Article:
The number of states accusing Teva Pharmaceutical Industries Ltd (ADR) (NYSE:TEVA) and Mylan N.V. (NASDAQ:MYL) for price collusion have risen as the list now includes 20 more states. This became apparent following a press statement that was released by the attorney general of Connecticut, George Jepsen.
Previously, 20 states had filed a lawsuit against the two pharmaceutical firms which now brings the total number of states that are suing to 40.
Antitrust Laws At State And Federal Levels
In the lawsuit whose initial filing took place in 2016, the complaint alleges that antitrust laws were broken according to state laws as well as according to federal laws. Specifically, it is alleged that a generics firm, Heritage Pharmaceuticals, colluded on price over a diabetes drug, glyburide. The price fixing also extended to doxycycline hyclate and an antibiotic. In one case, they conspired to increase prices by 200%.
“Through its senior-most executives and salespersons, Heritage organized and initiated a wide-ranging scheme which included numerous generic drug manufacturers, all of whom were knowing and willing participants,” the Connecticut lawsuit reads.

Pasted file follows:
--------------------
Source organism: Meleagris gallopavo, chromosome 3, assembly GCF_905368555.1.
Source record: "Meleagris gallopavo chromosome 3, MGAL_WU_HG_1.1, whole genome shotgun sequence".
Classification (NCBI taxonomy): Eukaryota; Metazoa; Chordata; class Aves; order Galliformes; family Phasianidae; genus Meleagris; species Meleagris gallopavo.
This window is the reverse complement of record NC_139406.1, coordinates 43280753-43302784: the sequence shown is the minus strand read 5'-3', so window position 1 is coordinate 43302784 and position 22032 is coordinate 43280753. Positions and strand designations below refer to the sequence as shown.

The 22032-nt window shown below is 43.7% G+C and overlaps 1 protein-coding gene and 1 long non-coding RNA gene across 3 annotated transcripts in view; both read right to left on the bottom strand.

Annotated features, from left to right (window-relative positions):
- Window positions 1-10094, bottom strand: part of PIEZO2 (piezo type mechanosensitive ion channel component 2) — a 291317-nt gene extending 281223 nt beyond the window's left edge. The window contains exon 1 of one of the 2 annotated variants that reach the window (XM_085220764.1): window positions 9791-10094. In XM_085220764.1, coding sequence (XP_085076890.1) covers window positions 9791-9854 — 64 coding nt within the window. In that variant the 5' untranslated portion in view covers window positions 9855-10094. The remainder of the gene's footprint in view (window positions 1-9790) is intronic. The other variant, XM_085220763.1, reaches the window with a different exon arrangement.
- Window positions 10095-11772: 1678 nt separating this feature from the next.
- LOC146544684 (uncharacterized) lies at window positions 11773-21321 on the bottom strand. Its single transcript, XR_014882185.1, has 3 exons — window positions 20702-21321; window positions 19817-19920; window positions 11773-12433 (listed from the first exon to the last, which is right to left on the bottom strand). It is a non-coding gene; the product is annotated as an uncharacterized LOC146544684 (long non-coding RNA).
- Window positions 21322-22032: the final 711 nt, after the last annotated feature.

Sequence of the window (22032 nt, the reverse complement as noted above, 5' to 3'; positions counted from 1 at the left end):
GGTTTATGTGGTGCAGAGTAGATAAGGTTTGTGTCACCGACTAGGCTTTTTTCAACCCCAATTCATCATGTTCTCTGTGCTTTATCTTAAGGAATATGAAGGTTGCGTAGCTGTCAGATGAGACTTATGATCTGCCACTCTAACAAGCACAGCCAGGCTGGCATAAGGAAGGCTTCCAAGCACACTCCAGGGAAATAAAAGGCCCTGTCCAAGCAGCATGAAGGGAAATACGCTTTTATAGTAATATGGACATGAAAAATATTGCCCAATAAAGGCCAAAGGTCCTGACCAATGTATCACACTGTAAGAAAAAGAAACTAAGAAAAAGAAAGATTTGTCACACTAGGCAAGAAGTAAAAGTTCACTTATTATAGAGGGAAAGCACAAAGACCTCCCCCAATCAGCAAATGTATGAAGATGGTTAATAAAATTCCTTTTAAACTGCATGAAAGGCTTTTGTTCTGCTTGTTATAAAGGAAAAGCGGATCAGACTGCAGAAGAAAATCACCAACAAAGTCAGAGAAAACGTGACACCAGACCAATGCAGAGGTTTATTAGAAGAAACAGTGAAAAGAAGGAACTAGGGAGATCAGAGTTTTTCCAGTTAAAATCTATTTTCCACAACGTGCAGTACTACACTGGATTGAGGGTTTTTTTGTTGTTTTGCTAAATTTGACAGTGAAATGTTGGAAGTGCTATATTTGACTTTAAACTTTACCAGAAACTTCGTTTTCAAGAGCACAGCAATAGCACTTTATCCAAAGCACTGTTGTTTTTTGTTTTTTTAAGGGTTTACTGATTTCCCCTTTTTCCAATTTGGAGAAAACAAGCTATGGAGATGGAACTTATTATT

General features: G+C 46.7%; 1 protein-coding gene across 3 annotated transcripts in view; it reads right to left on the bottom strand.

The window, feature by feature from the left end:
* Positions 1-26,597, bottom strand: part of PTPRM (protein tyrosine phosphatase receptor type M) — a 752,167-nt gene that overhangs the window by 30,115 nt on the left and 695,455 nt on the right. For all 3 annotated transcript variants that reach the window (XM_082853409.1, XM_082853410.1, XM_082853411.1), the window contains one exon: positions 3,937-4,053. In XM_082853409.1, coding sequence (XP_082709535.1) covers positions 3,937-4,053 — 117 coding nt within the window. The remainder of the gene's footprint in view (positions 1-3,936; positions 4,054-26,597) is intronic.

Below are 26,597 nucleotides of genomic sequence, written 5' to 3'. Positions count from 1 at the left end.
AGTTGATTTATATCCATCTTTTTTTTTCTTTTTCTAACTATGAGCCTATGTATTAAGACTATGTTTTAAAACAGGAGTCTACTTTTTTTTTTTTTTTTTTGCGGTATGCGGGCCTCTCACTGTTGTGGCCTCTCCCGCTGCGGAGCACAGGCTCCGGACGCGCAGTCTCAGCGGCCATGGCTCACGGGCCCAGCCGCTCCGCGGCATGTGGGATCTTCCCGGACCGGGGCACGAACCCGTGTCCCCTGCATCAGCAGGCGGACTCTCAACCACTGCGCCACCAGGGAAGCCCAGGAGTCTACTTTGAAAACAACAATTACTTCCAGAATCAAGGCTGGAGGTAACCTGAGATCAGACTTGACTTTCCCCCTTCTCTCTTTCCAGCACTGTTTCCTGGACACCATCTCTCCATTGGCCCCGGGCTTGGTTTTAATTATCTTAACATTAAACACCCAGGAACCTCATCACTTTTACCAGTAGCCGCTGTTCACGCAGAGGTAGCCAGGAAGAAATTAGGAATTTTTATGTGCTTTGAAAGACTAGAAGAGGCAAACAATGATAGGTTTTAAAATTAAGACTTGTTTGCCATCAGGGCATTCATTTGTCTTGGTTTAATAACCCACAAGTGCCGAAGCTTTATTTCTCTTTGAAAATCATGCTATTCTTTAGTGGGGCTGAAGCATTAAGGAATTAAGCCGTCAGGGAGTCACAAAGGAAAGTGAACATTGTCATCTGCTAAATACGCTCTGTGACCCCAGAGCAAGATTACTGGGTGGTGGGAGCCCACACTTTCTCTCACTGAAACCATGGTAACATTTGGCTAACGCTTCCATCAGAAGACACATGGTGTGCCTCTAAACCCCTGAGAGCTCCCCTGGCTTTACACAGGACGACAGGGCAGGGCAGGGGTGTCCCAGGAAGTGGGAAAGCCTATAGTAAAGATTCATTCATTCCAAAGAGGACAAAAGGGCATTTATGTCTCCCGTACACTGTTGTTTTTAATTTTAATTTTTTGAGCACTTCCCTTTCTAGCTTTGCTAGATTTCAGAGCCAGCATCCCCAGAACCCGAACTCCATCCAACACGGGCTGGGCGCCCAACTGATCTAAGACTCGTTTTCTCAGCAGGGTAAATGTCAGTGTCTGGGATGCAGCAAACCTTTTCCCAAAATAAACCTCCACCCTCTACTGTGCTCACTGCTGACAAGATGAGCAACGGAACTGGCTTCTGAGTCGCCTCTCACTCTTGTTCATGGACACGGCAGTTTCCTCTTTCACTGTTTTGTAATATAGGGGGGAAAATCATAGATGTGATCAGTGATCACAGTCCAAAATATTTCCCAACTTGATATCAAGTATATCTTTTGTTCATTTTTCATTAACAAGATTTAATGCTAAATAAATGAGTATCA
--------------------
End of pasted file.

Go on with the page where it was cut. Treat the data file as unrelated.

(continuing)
Besides Teva Pharmaceutical Industries Ltd (ADR) (NYSE:TEVA) and Mylan N.V. (NASDAQ:MYL), there were four other pharmaceutical firms that were enjoined in the lawsuit.
According to the lawsuit the defendants were in communication the whole time in their scheme to apportion to themselves market share. Additionally, the defendants offered cover bids to customers they had no interest in or even refused to participate in bids. Some of the places the executives of the aforementioned companies met to further their scheme included social joints, steakhouses and industry conferences.
Last year in mid-December, two executives who were formerly employees of Heritage Pharmaceuticals were charged in a court of law over the price fixing scheme. The two were Jason Malek, former president and Jeffrey Glazer, former chief executive officer. The charges brought against them included a conspiracy to rig bids, allocate customers and collude on prices in the period between April 2013 and December 2015. Prior to the charges, the investigation had been going on for two years.
On Wednesday, shares of Teva Pharmaceutical Industries Ltd (ADR) (NYSE:TEVA) fell by 0.03% to close the day at $35.01.
Note: This article is written by Andy Parker and originally published at Market Exclusive.